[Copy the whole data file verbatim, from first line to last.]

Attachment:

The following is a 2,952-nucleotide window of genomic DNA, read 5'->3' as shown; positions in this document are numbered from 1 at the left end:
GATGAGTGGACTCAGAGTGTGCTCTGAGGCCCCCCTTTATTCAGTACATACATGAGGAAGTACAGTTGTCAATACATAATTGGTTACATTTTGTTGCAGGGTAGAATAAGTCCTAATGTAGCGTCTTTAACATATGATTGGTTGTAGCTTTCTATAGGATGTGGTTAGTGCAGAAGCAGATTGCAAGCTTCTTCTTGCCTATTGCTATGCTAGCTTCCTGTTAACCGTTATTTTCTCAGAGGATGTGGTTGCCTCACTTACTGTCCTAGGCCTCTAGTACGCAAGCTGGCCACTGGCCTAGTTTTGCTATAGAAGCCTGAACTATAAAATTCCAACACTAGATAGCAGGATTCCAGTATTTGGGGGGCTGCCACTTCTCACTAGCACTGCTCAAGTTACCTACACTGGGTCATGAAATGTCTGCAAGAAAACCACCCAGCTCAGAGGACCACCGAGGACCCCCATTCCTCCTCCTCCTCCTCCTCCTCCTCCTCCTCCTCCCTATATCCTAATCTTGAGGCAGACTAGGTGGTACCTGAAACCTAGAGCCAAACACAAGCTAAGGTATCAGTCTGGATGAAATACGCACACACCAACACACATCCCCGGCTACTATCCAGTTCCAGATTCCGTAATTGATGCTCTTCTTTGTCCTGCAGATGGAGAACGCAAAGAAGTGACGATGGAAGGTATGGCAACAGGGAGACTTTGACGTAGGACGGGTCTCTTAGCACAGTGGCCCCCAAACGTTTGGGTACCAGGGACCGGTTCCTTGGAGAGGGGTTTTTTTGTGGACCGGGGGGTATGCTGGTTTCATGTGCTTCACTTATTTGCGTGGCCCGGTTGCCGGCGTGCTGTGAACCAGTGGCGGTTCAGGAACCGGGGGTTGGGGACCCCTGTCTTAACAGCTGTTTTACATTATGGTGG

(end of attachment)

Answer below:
The following is a 2,952-nucleotide window of genomic DNA, read 5'->3' as shown; positions in this document are numbered from 1 at the left end:
GATGAGTGGACTCAGAGTGTGCTCTGAGGCCCCCCTTTATTCAGTACATACATGAGGAAGTACAGTTGTCAATACATAATTGGTTACATTTTGTTGCAGGGTAGAATAAGTCCTAATGTAGCGTCTTTAACATATGATTGGTTGTAGCTTTCTATAGGATGTGGTTAGTGCAGAAGCAGATTGCAAGCTTCTTCTTGCCTATTGCTATGCTAGCTTCCTGTTAACCGTTATTTTCTCAGAGGATGTGGTTGCCTCACTTACTGTCCTAGGCCTCTAGTACGCAAGCTGGCCACTGGCCTAGTTTTGCTATAGAAGCCTGAACTATAAAATTCCAACACTAGATAGCAGGATTCCAGTATTTGGGGGGCTGCCACTTCTCACTAGCACTGCTCAAGTTACCTACACTGGGTCATGAAATGTCTGCAAGAAAACCACCCAGCTCAGAGGACCACCGAGGACCCCCATTCCTCCTCCTCCTCCTCCTCCTCCTCCTCCTCCTCCCTATATCCTAATCTTGAGGCAGACTAGGTGGTACCTGAAACCTAGAGCCAAACACAAGCTAAGGTATCAGTCTGGATGAAATACGCACACACCAACACACATCCCCGGCTACTATCCAGTTCCAGATTCCGTAATTGATGCTCTTCTTTGTCCTGCAGATGGAGAACGCAAAGAAGTGACGATGGAAGGTATGGCAACAGGGAGACTTTGACGTAGGACGGGTCTCTTAGCACAGTGGCCCCCAAACGTTTGGGTACCAGGGACCGGTTCCTTGGAGAGGGGTTTTTTTGTGGACCGGGGGGTATGCTGGTTTCATGTGCTTCACTTATTTGCGTGGCCCGGTTGCCGGCGTGCTGTGAACCAGTGGCGGTTCAGGAACCGGGGGTTGGGGACCCCTGTCTTAACAGCTGTTTTACATTATGGTGG